An Introduction to Dusty Jackets
Maybe it's just me, but it seems like it's getting harder and harder to find something good to read. One would expect the opposite, given all the options these days. But if you're like me, options might be the problem. You may feel paralyzed by the staggering excess of them. How does one contend with this terrible postmodern predicament? Most of us outsource the job, surrendering our literary fates to friends, book clubs or reviews. I subscribe to a more discerning service: time.
I read old books, books which history itself has curated. Their longevity is a testament to their quality. These books transcended political zeitgeists and literary fads because they speak to the raw truths of the human condition. The keenness of their insight is as striking today as ever — sometimes more so. These books go by another name: Classics.
In this blog series, I shall exhume for you the best of forgotten fiction, combing dark basements and cobwebbed corners to bear neglected masterworks up into the light of your attention.
Few classics make a stronger case for that coveted status than this month's pick, Simone de Beauvoir's anguished ode to metaphysical malaise, The Mandarins.
Before George W. Bush redefined the word "existential" through dogged misuse, it referred to a school of philosophy concerning freedom and what to do with it. Simone de Beauvoir and her husband Jean Paul Sartre formed French philosophy's premier power couple and were existentialism's main spokespeople. Though de Beauvoir penned numerous works of literature and philosophy (of which 1949's The Second Sex is her most famous) The Mandarins is unique in its scope and ambition, deftly utilizing its story to explore the questions central to existentialism while avoiding the heavy-handed didacticism that is often the downfall of novels with a philosophical agenda (Atlas Shrugged, cough cough).
About the Book
Set in Paris following the Nazi Occupation (with scenic detours to the French countryside, Italy, Spain and Portugal), The Mandarins draws heavily upon de Beauvoir's own experiences (though it takes too many liberties to be considered biographical). Despite being over 600 pages, it passes all too fast. The dialog is crisp and witty: heated, political arguments and painfully restrained tête-à-têtes roiling with anguished subtext. But the book shines most just where you'd expect it from an author renowned for her groundbreaking works of philosophy- in the long passages of introspection that seem so raw that they might have been ripped straight from the author's own diary.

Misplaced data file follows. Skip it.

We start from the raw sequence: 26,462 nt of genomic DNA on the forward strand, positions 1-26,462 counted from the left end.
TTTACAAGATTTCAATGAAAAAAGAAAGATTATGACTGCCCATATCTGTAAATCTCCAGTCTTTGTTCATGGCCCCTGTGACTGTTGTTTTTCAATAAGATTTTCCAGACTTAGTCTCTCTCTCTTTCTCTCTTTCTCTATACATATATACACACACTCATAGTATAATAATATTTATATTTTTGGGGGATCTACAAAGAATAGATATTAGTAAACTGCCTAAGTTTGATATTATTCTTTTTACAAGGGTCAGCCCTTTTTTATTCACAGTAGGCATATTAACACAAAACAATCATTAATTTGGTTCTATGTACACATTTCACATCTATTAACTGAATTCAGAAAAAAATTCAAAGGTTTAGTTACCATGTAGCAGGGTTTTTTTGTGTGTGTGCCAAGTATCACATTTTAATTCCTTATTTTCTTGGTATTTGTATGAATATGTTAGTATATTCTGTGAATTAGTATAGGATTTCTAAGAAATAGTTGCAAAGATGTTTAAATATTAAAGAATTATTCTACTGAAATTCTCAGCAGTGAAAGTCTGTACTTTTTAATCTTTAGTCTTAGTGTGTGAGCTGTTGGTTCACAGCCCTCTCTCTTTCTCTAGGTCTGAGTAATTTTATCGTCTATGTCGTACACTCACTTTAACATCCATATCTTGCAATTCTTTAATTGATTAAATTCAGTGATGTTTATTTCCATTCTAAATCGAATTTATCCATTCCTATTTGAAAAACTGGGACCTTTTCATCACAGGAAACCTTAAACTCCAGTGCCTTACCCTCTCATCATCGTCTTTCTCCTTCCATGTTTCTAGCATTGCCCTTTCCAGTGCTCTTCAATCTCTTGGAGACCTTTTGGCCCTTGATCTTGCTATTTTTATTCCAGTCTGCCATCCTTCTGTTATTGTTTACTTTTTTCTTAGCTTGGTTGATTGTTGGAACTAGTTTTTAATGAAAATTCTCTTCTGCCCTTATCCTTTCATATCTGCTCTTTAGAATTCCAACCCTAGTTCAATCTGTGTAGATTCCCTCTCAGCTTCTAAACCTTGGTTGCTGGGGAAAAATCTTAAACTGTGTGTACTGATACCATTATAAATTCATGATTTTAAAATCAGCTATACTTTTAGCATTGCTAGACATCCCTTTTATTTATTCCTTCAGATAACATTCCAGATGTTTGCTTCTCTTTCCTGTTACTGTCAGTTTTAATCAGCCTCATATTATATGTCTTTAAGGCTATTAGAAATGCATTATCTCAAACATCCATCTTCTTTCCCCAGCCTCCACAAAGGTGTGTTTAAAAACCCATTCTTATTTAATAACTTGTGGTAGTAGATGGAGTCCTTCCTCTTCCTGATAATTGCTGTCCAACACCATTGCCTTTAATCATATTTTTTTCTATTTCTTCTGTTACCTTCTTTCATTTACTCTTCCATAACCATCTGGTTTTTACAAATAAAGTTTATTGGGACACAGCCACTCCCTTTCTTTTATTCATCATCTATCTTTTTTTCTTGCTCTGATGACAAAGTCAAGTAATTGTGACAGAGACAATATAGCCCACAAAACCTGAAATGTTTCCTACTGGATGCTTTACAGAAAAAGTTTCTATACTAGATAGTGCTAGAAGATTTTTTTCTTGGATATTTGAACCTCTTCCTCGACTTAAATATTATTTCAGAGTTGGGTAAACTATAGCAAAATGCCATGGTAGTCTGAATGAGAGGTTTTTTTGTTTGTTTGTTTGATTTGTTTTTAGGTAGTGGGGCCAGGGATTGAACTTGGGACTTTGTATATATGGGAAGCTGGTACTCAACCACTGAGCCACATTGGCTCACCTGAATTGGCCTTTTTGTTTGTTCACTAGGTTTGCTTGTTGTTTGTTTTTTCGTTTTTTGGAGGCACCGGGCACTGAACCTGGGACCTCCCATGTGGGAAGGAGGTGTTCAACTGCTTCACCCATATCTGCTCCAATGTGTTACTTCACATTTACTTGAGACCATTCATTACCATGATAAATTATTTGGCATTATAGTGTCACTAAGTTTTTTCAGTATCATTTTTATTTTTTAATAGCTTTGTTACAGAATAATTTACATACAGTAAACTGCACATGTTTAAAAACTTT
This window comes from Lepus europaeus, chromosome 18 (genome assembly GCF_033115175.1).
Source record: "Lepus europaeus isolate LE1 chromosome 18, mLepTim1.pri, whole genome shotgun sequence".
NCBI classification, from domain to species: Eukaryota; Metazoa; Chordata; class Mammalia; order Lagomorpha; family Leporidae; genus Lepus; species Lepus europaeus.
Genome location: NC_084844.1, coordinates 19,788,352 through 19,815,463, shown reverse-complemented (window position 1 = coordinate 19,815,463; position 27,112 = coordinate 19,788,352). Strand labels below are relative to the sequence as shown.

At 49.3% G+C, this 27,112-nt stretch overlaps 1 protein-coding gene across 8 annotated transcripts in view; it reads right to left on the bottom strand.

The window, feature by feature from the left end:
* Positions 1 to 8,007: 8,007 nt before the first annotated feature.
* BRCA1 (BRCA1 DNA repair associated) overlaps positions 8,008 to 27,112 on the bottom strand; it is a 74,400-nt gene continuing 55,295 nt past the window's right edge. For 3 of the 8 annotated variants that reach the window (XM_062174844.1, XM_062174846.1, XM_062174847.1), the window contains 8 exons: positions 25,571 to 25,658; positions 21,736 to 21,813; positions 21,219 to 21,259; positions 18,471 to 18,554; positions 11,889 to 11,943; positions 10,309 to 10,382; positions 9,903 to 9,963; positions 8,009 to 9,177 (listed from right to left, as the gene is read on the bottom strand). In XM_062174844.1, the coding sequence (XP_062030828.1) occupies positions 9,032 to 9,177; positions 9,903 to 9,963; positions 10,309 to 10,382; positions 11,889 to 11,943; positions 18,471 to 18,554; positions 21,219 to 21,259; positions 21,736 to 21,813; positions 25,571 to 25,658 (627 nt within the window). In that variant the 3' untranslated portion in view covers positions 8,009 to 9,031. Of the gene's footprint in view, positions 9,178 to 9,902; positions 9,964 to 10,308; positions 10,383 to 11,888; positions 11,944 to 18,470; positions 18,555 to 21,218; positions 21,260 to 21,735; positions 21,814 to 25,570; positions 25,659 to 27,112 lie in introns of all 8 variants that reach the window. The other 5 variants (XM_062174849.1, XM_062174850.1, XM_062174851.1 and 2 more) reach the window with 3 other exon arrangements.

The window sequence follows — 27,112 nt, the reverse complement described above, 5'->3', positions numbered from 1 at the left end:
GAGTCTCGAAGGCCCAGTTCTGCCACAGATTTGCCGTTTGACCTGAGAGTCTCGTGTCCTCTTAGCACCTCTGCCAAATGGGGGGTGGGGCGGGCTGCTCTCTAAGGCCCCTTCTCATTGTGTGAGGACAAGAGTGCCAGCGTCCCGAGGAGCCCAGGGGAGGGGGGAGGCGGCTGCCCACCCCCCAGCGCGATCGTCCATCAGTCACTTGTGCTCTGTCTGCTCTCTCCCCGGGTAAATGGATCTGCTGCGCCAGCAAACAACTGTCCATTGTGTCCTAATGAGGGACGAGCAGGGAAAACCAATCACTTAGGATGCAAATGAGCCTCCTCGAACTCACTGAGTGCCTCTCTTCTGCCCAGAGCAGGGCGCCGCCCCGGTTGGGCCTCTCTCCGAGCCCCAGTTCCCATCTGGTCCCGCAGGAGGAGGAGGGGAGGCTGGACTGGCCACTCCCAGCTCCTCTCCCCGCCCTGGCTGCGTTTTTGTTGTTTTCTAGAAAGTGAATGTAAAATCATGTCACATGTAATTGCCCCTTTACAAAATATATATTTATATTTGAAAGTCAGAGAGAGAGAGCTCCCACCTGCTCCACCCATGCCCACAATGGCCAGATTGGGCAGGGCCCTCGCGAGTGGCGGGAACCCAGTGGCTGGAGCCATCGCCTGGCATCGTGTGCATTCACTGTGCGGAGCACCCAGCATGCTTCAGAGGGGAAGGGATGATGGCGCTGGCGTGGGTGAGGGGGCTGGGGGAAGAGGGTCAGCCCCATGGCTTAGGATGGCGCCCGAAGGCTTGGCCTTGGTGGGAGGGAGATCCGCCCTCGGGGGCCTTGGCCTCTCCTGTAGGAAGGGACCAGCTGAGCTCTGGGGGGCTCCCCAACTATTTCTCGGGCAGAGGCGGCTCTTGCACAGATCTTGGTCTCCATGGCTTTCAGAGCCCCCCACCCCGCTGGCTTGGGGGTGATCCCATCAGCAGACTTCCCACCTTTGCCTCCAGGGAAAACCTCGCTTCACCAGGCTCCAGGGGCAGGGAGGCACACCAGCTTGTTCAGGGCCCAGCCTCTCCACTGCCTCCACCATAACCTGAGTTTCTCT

The story follows friends Henri and Anne as they navigate a world of bombastic intellectuals, glad handing politicians, social climbing bourgeois and blood crazed reactionaries, including fictionalized versions of Jean Paul Sartre, Nelson Algren and Albert Camus. The two protagonists trade chapters, offering different perspectives on the same characters and events, as well as stories uniquely their own.
The story begins the night after the Liberation of Paris, as a group of friends anticipate returning to the way things were before the Nazi Occupation. Their anticipation proves naive.
Henri, the editor of a Resistance newspaper during the Occupation, aims to return to his dreams of novel writing. But as as the French political left fragments and partisans scheme for control of his paper, he finds himself unable to disengage. While political strategizing consumes his life, his desire to write only grows stronger. Unable to reconcile duty and desire, he embarks on an escalating series of compromises, his once lucid moral code turns murky, and he finds himself sliding into nihilism.
Meanwhile, Anne, a renowned psychiatrist, reopens her practice. But as her office fills with people traumatized by war, she begins to doubt her usefulness. How can analysis heal the damage wrought by Nazi death camps, Soviet gulags, and the atomic bomb? At home, her relationship with her husband (a thinly veiled facsimile of Jean Paul Sartre) is intellectually stimulating but devoid of romantic passion, and his growing political celebrity leaves him little time for her. Her dyspeptic daughter, suffering from the death of a wartime boyfriend, rejects Anne's attempts to help her heal. Feeling dismissed and unnecessary, Anne loses any sense of power or purpose in her life. Yet when a chance to start over arrives in the form of new career opportunities in America and the affections of a handsome Chicago writer, she is unable to tear herself free of her old life. Like Henri, she is torn between duty and desire, and like Henri, her inability to reconcile them sets her on a downward spiral.
Beyond their personal struggles, Anne and Henri must confront a changing world, a world that forces them to question their ideals. "Compared to the concept, reality is always wrong," one character quips about Communism after learning about Stalin's labor camps. "As soon as the concept is embodied, it becomes deformed." For de Beauvoir's characters, the black and white moral landscape of the war years is gone, leaving only a void of crippling ambiguity. Their idealism eclipsed by nihilism, Henri and Anne must learn how to live all over again.
Like all great stories The Mandarins speaks to the universal human experience. It's about the corrupting power of ideology, what it means to be a man or a woman, and idealizing the past. It's about learning to balance individuality with community and duty with desire. But above all it's about facing ambiguity without succumbing to nihilism, and finding the will to live and act in an uncertain world. This book is has it all. It's the ultimate literary mic drop of the atomic age, the final, resounding word in existentialist fiction. Je recommand!